There seems to be a large number of questions, for example, I've answered a large number of spelling questions and I don't seem to have come across any repeats. The program provides a pretty good mental workout and it keeps a record of how long it take you to answer a given set of questions.

Compared with the "Brainbuilder" CD and the "Mybraintrainer" website though, the exercises don't seem to be as mentally stimulating, perhaps because the exercises aren't time out, but simply finish when you have answered a given set of questions. This reduces the mental presure the answer the questions rapidly and therefore I feel less mentally stimulated at the end of my session.

The program could also benefit from a reverse recall exercise (called reverse digit span on IQ tests) based around numbers or letters. Such exercises are very boring and frustrating, but do seem to be very mentally stimulating, if my experiences with the "Brainbuilder" program are anything to go by.

Overall, a good value, user friendly program, but one that needs to be sumplemented by other programs such as "Mybraintrainer" to provide a good cognitive workout.

Tuesday, January 16, 2007

Mental Stamina

Reading through the Press newspaper I came across a business story about mental stamina (“Mental stamina gives edge”, Saturday, January 13), which may have some relevance to people with inattentive ADHD.

In the article it is pointed out that there are two types of mental energy, “optimistic energy” and “anxious, obsessive energy” and that both types can be useful in moderation. However, too much positive energy can lead to impatience and impulsiveness and too much negative energy will lead too anxiety and depression.

Mental energy is a major issue for those with inattentive ADHD who suffer from an overall lack of mental energy as well as a tendency to waste mental energy on neurotic thinking.

Amanda Sinclair, a manager at the Melbourne Business School points out that mental stamina has tended to be overlooked in business schools, since it is largely determined by genetics and development early in life, and it has been in the interests of business schools to promote the idea that business leaders are “made not born”.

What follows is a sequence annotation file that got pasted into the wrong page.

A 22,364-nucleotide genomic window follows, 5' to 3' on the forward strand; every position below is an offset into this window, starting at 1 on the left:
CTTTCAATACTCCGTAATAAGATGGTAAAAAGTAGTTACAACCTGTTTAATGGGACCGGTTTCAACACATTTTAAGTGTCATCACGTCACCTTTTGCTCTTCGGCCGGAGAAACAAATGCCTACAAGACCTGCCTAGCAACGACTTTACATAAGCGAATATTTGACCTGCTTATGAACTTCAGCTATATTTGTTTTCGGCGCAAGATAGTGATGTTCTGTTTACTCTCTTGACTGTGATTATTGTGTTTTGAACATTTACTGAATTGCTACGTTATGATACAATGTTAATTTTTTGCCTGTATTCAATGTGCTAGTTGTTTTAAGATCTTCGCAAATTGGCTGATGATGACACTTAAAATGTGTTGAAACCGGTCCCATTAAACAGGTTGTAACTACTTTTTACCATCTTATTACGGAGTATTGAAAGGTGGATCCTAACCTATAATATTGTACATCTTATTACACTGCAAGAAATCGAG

Hopefully, this increasing interest in mental stamina in the business world will have some positive spin-offs for people with inattentive ADHD, who are looking for ways to make the most of their energy limitations.

Friday, January 5, 2007

Sari Solden's "Journeys Through Addulthood"

Sari Solden is a therapist who specialises in writing about ADD in women. Journey’s Through Adulthood is her first book that is written for both men and women with ADHD.

The book is well written and will appeal to the kind of people who get a lot out of counselling therapy. It takes a realistic look at the various challenges posed by ADHD and follows the lives of a small group of people struggling with ADD over an extended period of time and the up and downs they go through after treatment.

An interesting idea put forward in the book is that people with ADHD need an optimum amount of stress to function well. Too little stress can be just as undesirable as too little.

The main problem I have with book is that the author does not make a clear distinction between ADHD and inattentive ADHD. Although one person described in the book clearly has inattentive ADHD, this is not clearly pointed out by the author.

Furthermore, since there is only one person in the book who has the inattentive type of ADHD, there is only a limited amount of advice in the book that is relevant for people with this type of ADHD. For example, it is pointed out that lack of assertiveness is a major problem for some people with ADHD, yet this is only mentioned once in the book.

People with inattentive ADHD have major problems with assertiveness and would benefit from an in-depth discussion of this issue. Conversely, people with ADHD, who are often bossy and over-assertive, don’t need advice on being too quiet and unassertive.

This failure to distinguish between different types of ADHD is a common problem with many books on ADHD. In Driven to Distraction for example, it is states that people with ADHD tend to be risk takers, but this rarely applies to people with inattentive ADHD, who are more likely to take too few risks.

By contrast, in Barbara Fisher’s ADD: Practical coping methods, a book that deal specifically with ADHD inattentive type, it is clearly pointed out that people with inattentive ADD have problems with taking necessary risks, and that this an area that they need to work on.

Another thing about Journey’s Through Adulthood is that is won’t appeal to a lot of male readers who prefer a drier, more matter-of-fact style of writing, or who have a strong aversion to counselling therapy.

Overall though, a good read for those interested in exploring counselling as an option for dealing with ADHD.